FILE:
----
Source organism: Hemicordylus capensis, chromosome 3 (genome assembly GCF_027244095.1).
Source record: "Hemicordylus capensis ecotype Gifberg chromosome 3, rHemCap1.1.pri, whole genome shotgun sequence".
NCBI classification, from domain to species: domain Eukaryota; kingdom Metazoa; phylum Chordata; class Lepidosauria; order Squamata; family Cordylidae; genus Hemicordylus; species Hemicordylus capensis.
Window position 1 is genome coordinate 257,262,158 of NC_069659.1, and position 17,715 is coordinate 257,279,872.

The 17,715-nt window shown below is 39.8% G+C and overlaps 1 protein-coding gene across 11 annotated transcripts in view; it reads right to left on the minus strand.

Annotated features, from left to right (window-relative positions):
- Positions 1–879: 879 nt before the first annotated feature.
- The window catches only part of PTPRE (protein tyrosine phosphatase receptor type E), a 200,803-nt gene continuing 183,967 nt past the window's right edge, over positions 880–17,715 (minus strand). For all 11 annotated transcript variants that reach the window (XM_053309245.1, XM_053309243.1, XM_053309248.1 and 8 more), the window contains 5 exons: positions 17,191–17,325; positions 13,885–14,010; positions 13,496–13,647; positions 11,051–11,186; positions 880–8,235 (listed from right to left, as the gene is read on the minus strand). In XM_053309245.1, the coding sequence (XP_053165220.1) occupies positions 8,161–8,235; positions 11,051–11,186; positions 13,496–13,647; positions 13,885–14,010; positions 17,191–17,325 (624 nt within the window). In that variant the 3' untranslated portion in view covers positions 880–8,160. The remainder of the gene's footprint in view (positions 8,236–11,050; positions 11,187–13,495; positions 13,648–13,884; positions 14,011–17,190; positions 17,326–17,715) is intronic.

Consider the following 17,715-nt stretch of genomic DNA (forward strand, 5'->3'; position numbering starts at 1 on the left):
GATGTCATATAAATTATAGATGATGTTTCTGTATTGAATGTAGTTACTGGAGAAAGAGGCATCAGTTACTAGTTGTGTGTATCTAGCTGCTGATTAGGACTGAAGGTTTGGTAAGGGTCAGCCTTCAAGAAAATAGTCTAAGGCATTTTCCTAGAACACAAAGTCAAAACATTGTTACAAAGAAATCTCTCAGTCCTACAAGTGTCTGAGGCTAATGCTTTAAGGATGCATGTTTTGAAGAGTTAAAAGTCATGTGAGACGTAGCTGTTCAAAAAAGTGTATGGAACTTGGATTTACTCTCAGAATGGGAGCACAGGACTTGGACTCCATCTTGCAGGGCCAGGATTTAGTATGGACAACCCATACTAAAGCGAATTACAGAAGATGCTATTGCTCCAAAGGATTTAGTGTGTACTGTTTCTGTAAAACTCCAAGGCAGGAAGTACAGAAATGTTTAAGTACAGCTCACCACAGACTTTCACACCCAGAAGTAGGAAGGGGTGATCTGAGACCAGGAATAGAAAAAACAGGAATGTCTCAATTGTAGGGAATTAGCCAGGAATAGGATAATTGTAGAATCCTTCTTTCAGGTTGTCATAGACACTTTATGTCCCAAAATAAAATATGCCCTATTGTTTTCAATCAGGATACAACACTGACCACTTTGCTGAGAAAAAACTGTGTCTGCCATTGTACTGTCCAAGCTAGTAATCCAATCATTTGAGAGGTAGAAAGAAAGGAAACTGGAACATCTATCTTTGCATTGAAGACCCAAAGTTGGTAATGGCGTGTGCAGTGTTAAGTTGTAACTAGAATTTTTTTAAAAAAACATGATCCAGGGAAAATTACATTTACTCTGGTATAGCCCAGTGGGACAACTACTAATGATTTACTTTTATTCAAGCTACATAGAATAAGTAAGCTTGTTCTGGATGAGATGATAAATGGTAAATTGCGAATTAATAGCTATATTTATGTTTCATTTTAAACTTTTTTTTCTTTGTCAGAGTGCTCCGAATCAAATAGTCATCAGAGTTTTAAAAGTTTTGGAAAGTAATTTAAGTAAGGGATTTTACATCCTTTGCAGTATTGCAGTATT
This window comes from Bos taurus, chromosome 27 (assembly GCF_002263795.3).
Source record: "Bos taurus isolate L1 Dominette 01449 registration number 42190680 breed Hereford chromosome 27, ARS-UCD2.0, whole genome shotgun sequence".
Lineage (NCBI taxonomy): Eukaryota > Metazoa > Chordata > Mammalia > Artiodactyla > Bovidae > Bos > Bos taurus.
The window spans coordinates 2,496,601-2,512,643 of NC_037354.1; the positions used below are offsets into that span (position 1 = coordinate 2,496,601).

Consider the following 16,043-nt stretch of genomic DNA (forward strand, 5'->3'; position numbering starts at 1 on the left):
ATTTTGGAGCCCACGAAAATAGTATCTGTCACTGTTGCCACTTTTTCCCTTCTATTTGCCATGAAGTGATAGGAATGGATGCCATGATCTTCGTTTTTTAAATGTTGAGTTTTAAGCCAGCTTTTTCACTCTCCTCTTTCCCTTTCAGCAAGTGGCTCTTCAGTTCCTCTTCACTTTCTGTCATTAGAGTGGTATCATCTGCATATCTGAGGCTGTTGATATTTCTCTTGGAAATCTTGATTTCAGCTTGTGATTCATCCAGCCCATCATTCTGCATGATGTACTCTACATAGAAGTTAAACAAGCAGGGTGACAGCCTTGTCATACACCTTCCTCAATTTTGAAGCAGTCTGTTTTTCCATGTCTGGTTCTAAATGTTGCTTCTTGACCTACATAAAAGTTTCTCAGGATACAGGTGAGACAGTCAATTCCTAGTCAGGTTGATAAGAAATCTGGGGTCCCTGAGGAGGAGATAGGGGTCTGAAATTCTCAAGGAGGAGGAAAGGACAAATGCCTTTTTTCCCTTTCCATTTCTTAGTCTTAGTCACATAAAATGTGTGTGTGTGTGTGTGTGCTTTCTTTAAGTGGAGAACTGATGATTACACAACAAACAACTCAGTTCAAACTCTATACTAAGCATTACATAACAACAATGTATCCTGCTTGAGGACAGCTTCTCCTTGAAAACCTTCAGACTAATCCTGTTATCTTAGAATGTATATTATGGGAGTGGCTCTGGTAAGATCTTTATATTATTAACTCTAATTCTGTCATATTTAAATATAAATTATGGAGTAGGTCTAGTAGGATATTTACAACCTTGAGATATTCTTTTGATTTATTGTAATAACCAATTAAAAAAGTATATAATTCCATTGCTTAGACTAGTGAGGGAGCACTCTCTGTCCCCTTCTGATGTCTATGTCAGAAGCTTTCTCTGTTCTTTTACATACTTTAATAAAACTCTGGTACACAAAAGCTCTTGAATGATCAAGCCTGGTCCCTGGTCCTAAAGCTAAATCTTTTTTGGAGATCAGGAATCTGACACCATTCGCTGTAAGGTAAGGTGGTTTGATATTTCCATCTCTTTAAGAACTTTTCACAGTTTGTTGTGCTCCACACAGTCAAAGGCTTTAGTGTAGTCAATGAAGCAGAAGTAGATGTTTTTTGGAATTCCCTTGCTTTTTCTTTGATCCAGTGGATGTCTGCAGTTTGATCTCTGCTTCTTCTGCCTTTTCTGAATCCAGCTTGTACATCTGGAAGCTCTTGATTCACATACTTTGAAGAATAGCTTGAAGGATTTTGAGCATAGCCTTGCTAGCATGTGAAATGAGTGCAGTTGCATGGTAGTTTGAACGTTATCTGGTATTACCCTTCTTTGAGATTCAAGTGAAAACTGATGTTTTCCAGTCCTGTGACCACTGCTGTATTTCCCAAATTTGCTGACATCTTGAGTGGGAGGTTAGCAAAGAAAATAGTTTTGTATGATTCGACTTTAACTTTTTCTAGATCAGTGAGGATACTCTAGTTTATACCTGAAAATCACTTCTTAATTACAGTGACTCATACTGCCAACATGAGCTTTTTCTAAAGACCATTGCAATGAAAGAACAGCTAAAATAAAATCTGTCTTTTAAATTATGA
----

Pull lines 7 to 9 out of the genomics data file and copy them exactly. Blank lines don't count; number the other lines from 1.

- Positions 1–879: 879 nt before the first annotated feature.
- The window catches only part of PTPRE (protein tyrosine phosphatase receptor type E), a 200,803-nt gene continuing 183,967 nt past the window's right edge, over positions 880–17,715 (minus strand). For all 11 annotated transcript variants that reach the window (XM_053309245.1, XM_053309243.1, XM_053309248.1 and 8 more), the window contains 5 exons: positions 17,191–17,325; positions 13,885–14,010; positions 13,496–13,647; positions 11,051–11,186; positions 880–8,235 (listed from right to left, as the gene is read on the minus strand). In XM_053309245.1, the coding sequence (XP_053165220.1) occupies positions 8,161–8,235; positions 11,051–11,186; positions 13,496–13,647; positions 13,885–14,010; positions 17,191–17,325 (624 nt within the window). In that variant the 3' untranslated portion in view covers positions 880–8,160. The remainder of the gene's footprint in view (positions 8,236–11,050; positions 11,187–13,495; positions 13,648–13,884; positions 14,011–17,190; positions 17,326–17,715) is intronic.

Consider the following 17,715-nt stretch of genomic DNA (forward strand, 5'->3'; position numbering starts at 1 on the left):